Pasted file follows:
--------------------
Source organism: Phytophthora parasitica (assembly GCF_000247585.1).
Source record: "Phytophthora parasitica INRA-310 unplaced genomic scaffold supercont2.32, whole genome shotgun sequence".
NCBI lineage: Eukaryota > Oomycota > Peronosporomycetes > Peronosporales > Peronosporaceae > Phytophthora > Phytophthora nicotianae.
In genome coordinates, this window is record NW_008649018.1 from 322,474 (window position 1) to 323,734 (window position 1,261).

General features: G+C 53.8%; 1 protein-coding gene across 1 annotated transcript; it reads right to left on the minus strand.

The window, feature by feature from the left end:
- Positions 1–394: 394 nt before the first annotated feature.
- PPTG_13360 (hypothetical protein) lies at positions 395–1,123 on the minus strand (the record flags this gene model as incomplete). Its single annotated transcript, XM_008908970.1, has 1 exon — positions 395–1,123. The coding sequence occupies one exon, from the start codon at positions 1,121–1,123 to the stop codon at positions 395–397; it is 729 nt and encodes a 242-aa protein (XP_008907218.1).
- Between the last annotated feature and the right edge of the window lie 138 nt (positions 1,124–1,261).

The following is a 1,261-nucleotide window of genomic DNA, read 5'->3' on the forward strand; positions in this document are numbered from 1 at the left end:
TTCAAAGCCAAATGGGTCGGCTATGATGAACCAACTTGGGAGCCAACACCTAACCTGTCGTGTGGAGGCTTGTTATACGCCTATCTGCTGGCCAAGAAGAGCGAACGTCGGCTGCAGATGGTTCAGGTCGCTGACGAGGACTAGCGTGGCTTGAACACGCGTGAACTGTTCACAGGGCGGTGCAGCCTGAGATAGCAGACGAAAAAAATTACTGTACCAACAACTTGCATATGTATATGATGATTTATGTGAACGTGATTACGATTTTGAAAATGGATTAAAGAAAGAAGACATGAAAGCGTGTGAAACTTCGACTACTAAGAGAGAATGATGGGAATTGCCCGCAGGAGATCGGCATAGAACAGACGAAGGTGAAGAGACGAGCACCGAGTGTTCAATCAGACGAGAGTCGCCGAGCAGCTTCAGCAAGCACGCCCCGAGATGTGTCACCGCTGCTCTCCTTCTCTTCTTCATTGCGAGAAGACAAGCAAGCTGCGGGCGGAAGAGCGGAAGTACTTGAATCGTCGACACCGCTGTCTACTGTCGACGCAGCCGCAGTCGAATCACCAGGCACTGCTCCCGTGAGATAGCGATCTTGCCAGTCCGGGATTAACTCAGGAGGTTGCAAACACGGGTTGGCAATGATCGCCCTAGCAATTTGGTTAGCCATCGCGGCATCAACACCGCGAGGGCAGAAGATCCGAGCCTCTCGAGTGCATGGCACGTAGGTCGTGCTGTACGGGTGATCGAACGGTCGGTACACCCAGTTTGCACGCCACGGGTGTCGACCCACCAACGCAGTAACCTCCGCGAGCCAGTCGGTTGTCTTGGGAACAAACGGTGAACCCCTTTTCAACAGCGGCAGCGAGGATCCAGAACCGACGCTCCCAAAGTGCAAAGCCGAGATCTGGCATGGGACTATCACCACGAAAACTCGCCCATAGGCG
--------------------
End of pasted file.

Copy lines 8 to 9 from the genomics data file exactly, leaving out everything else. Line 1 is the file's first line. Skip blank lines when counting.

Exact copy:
- PPTG_13360 (hypothetical protein) lies at positions 395–1,123 on the minus strand (the record flags this gene model as incomplete). Its single annotated transcript, XM_008908970.1, has 1 exon — positions 395–1,123. The coding sequence occupies one exon, from the start codon at positions 1,121–1,123 to the stop codon at positions 395–397; it is 729 nt and encodes a 242-aa protein (XP_008907218.1).
- Between the last annotated feature and the right edge of the window lie 138 nt (positions 1,124–1,261).